The first and the second nucleotide sequences can be of any length providing the sequences comprising at least 20 contiguous nucleotides. Thus, the first and the second nucleotide can comprise a portion of a gene, or the full length of the gene. According to some embodiments, the length of the nucleotides sequences is from 20 nucleotides to 1,000 nucleotides.

According to a preferred embodiment, the parasite target gene is not a plant endogenous gene. In a more preferred embodiment, the gene product has no effect on the normal plant cell life cycle. According to yet another embodiment, the selected parasite target gene has been shown to be affected by siRNAs.

According to one embodiment, the plant parasite target gene is B. tabaci gene encoding a voltage-gated sodium channel, comprising the nucleotide sequence set forth in SEQ ID NO:1 (FIG. 1: Accession number AJ440728).

According to one currently preferred embodiment, the first nucleotide sequence comprises a nucleotide sequence having 90% identity, preferably 95%, more preferably 100% identity to the nucleotide sequence set forth in SEQ ID NO:1 and fragments thereof.

According to yet another currently preferred embodiment, the second nucleotide sequence comprises a nucleotide sequence having 90% identity, preferably 95%, more preferably 100% identity to the complement of the nucleotide sequence set forth in SEQ ID NO:1 and fragments thereof.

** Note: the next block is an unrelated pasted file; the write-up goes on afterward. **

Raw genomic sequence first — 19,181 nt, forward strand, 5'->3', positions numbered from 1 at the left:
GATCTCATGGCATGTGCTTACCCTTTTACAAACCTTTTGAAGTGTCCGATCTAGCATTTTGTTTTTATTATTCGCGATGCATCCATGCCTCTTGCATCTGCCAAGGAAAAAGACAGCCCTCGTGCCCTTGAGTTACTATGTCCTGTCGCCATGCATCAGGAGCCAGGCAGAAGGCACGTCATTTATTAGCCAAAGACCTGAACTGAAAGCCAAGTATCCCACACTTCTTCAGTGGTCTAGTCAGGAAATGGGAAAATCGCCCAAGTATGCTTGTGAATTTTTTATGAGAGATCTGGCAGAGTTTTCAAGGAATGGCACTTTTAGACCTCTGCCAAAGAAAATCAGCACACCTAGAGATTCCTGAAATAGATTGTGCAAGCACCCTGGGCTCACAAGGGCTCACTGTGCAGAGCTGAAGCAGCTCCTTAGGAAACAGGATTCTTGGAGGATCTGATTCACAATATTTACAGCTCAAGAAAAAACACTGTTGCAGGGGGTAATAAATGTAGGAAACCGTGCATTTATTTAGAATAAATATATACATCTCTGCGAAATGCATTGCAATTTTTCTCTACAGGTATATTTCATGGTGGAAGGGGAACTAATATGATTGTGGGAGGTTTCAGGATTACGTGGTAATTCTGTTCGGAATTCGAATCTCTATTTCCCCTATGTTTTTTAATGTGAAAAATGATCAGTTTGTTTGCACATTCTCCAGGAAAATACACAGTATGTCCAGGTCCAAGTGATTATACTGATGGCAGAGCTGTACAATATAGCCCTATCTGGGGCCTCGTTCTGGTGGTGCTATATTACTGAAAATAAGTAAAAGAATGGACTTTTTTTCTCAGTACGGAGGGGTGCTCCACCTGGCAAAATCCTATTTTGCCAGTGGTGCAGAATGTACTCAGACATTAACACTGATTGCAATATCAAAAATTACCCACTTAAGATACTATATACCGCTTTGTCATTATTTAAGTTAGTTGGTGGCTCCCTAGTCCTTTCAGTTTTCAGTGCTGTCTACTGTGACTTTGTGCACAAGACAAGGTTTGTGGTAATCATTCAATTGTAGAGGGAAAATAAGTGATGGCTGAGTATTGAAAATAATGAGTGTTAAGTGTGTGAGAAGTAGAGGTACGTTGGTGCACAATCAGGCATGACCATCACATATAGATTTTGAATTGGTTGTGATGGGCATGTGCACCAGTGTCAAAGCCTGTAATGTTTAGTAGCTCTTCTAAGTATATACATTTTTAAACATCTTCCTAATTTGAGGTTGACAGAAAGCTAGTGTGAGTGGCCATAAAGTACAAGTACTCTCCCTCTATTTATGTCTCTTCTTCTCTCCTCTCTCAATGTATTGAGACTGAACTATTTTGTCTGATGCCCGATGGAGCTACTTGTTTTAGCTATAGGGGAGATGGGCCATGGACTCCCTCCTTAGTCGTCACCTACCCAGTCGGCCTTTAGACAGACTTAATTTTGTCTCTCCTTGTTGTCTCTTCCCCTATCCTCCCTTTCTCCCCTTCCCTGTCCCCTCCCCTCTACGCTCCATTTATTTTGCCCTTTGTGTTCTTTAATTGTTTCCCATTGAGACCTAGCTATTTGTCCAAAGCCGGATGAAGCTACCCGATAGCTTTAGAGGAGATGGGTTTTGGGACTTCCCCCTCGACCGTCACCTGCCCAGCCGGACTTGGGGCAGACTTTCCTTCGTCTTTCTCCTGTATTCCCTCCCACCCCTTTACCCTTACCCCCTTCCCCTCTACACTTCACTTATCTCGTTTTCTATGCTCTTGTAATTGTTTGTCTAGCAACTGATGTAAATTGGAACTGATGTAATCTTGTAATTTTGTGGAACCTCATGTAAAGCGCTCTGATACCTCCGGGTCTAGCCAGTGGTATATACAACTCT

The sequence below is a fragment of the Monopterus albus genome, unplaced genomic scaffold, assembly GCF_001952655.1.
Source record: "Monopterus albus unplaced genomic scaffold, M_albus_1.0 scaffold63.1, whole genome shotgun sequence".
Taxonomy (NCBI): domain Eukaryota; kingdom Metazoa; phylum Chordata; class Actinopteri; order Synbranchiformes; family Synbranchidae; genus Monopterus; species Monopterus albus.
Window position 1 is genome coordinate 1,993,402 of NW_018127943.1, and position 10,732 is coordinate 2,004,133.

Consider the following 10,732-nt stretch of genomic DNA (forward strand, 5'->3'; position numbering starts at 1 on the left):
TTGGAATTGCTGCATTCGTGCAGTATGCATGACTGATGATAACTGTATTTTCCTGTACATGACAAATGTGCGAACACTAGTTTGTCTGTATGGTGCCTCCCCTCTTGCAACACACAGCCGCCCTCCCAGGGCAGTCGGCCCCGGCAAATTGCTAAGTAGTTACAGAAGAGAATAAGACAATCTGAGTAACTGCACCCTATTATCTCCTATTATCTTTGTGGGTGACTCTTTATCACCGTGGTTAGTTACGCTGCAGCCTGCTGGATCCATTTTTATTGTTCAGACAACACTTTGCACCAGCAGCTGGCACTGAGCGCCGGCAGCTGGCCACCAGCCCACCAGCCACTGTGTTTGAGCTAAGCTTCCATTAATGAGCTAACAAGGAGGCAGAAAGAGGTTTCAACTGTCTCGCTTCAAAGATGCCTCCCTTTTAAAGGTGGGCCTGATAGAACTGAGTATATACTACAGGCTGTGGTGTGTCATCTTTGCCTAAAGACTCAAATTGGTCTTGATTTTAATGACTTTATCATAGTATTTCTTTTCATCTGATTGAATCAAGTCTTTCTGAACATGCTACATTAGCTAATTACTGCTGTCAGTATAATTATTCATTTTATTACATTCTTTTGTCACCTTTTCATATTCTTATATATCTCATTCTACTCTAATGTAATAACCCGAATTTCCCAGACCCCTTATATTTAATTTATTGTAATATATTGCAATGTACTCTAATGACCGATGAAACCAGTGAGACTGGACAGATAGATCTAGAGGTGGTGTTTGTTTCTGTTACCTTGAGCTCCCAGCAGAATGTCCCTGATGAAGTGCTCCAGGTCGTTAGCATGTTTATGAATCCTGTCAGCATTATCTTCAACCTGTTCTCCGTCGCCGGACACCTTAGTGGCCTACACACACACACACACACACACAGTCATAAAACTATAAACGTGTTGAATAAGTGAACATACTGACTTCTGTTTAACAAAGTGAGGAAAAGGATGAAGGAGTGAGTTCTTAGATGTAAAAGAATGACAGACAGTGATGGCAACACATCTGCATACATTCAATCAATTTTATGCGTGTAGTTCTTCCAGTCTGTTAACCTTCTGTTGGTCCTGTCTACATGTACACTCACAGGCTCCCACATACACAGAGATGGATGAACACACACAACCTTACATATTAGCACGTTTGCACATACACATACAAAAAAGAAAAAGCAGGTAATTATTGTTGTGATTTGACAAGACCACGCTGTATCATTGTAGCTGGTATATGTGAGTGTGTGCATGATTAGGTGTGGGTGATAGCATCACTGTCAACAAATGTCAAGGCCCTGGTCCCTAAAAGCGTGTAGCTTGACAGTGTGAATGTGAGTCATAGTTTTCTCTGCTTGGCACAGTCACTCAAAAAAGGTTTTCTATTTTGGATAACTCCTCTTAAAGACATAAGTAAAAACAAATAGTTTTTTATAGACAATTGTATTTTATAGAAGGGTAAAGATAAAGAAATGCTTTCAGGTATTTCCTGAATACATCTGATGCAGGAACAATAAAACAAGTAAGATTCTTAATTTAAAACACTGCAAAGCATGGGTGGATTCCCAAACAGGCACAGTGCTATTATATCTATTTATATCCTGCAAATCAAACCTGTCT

According to still another embodiment, the plant parasite target gene is B. tabaci gene encoding a eukaryotic translation initiation factor 5A. As described in the Example section herein below, the present invention now discloses a nucleotide sequence of eIF5A gene isolated from B. tabaci. The eIF5A cDNA (SEQ ID NO:2) was cloned using degenerate primers designed according to a consensus sequence found between the nucleotide sequences of eIF5A isolated from various organisms, as described herein below.

According to one currently preferred embodiment, the first nucleotide sequence comprises a nucleotide sequence having 90% identity, preferably 95%, more preferably 100% identity to the nucleotide sequence set forth in SEQ ID NO:2 and fragments thereof.

According to yet another embodiment, the second nucleotide sequence comprises a nucleotide sequence having 90% identity, preferably 95%, more preferably 100% identity to the complement of the nucleotide sequence set forth in SEQ ID NO:2 and fragments thereof.

According to certain embodiments, parasite genes selected as a target for silencing are genes that are active in early developmental stages of the parasite. As used herein, “early developmental stages” relates to the primary steps of the parasite development in or on the plant cells. According to one embodiment, the parasite is a nematode, and the early developmental stage is defined as J1 developing eggs, and J2 worms. Preferably, the parasite target genes are not endogenous plant genes; therefore, disrupting the expression of the target gene interferes with the development of the parasite but has no effect on the plant. Preferably, disrupting the expression of the target gene is lethal to the parasite. Such genes may be found in any plant parasite. According to some embodiments, siRNAs according to the present invention are targeted to early developmental gene of a parasite selected from the group consisting of cytoplasm-feeding plant parasite, particularly an insect, a nematode or a fungus. According to one currently preferred embodiment, the siRNAs are targeted to a gene involved in an early developmental stage of a nematode.